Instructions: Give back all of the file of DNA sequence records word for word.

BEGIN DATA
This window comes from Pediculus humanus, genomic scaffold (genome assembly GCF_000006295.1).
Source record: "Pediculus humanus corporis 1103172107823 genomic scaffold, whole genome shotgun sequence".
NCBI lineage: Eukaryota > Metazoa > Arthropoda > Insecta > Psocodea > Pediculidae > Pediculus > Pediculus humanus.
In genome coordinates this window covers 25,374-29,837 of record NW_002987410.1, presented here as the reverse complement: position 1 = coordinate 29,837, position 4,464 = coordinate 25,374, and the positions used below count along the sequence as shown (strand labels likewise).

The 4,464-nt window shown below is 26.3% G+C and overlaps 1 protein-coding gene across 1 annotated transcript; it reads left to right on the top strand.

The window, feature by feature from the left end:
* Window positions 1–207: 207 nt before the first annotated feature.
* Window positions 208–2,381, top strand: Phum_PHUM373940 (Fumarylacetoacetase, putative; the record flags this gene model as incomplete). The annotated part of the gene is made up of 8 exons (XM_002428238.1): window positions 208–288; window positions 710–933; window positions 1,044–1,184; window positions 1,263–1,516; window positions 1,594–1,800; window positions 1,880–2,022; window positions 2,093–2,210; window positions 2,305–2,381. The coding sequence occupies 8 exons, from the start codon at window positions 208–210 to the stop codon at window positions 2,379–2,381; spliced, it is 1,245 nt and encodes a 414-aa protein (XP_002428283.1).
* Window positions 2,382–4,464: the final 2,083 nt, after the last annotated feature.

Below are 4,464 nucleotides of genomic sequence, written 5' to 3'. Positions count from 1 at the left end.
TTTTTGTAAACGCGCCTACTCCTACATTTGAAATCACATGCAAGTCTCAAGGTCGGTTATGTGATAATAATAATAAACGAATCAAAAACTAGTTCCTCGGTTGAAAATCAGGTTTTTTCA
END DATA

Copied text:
This window comes from Pediculus humanus, genomic scaffold (genome assembly GCF_000006295.1).
Source record: "Pediculus humanus corporis 1103172107823 genomic scaffold, whole genome shotgun sequence".
NCBI lineage: Eukaryota > Metazoa > Arthropoda > Insecta > Psocodea > Pediculidae > Pediculus > Pediculus humanus.
In genome coordinates this window covers 25,374-29,837 of record NW_002987410.1, presented here as the reverse complement: position 1 = coordinate 29,837, position 4,464 = coordinate 25,374, and the positions used below count along the sequence as shown (strand labels likewise).

The 4,464-nt window shown below is 26.3% G+C and overlaps 1 protein-coding gene across 1 annotated transcript; it reads left to right on the top strand.

The window, feature by feature from the left end:
* Window positions 1–207: 207 nt before the first annotated feature.
* Window positions 208–2,381, top strand: Phum_PHUM373940 (Fumarylacetoacetase, putative; the record flags this gene model as incomplete). The annotated part of the gene is made up of 8 exons (XM_002428238.1): window positions 208–288; window positions 710–933; window positions 1,044–1,184; window positions 1,263–1,516; window positions 1,594–1,800; window positions 1,880–2,022; window positions 2,093–2,210; window positions 2,305–2,381. The coding sequence occupies 8 exons, from the start codon at window positions 208–210 to the stop codon at window positions 2,379–2,381; spliced, it is 1,245 nt and encodes a 414-aa protein (XP_002428283.1).
* Window positions 2,382–4,464: the final 2,083 nt, after the last annotated feature.

Below are 4,464 nucleotides of genomic sequence, written 5' to 3'. Positions count from 1 at the left end.
TTTTTGTAAACGCGCCTACTCCTACATTTGAAATCACATGCAAGTCTCAAGGTCGGTTATGTGATAATAATAATAAACGAATCAAAAACTAGTTCCTCGGTTGAAAATCAGGTTTTTTCA